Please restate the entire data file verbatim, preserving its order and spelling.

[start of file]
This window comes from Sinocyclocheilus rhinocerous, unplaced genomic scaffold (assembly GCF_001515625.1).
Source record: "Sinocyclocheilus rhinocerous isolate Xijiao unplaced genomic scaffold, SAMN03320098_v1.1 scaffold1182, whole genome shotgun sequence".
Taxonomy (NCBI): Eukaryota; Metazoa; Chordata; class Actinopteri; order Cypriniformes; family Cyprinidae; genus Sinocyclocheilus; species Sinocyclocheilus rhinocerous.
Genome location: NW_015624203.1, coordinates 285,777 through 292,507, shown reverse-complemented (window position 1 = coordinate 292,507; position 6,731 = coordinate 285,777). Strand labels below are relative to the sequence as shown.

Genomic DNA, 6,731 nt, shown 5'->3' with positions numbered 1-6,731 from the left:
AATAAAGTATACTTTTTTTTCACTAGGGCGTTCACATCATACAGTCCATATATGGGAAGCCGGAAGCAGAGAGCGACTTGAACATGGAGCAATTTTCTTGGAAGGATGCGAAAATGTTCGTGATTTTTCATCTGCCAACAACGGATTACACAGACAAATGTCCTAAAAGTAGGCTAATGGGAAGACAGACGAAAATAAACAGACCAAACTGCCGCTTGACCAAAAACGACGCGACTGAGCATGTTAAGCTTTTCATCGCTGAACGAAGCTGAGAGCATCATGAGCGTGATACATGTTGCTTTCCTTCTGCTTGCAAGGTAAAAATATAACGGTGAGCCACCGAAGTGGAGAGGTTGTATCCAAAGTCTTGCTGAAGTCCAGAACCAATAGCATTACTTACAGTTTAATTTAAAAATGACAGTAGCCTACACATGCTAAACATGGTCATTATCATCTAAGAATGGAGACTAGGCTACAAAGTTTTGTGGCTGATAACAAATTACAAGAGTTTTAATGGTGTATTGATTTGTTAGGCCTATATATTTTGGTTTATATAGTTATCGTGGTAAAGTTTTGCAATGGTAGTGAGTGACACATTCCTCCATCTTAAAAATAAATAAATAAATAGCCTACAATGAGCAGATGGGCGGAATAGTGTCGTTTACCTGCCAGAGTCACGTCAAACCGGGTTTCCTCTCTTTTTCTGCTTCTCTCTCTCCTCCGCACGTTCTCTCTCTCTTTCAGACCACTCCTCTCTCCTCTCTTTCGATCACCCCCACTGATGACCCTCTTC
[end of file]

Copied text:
This window comes from Sinocyclocheilus rhinocerous, unplaced genomic scaffold (assembly GCF_001515625.1).
Source record: "Sinocyclocheilus rhinocerous isolate Xijiao unplaced genomic scaffold, SAMN03320098_v1.1 scaffold1182, whole genome shotgun sequence".
Taxonomy (NCBI): Eukaryota; Metazoa; Chordata; class Actinopteri; order Cypriniformes; family Cyprinidae; genus Sinocyclocheilus; species Sinocyclocheilus rhinocerous.
Genome location: NW_015624203.1, coordinates 285,777 through 292,507, shown reverse-complemented (window position 1 = coordinate 292,507; position 6,731 = coordinate 285,777). Strand labels below are relative to the sequence as shown.

Genomic DNA, 6,731 nt, shown 5'->3' with positions numbered 1-6,731 from the left:
AATAAAGTATACTTTTTTTTCACTAGGGCGTTCACATCATACAGTCCATATATGGGAAGCCGGAAGCAGAGAGCGACTTGAACATGGAGCAATTTTCTTGGAAGGATGCGAAAATGTTCGTGATTTTTCATCTGCCAACAACGGATTACACAGACAAATGTCCTAAAAGTAGGCTAATGGGAAGACAGACGAAAATAAACAGACCAAACTGCCGCTTGACCAAAAACGACGCGACTGAGCATGTTAAGCTTTTCATCGCTGAACGAAGCTGAGAGCATCATGAGCGTGATACATGTTGCTTTCCTTCTGCTTGCAAGGTAAAAATATAACGGTGAGCCACCGAAGTGGAGAGGTTGTATCCAAAGTCTTGCTGAAGTCCAGAACCAATAGCATTACTTACAGTTTAATTTAAAAATGACAGTAGCCTACACATGCTAAACATGGTCATTATCATCTAAGAATGGAGACTAGGCTACAAAGTTTTGTGGCTGATAACAAATTACAAGAGTTTTAATGGTGTATTGATTTGTTAGGCCTATATATTTTGGTTTATATAGTTATCGTGGTAAAGTTTTGCAATGGTAGTGAGTGACACATTCCTCCATCTTAAAAATAAATAAATAAATAGCCTACAATGAGCAGATGGGCGGAATAGTGTCGTTTACCTGCCAGAGTCACGTCAAACCGGGTTTCCTCTCTTTTTCTGCTTCTCTCTCTCCTCCGCACGTTCTCTCTCTCTTTCAGACCACTCCTCTCTCCTCTCTTTCGATCACCCCCACTGATGACCCTCTTC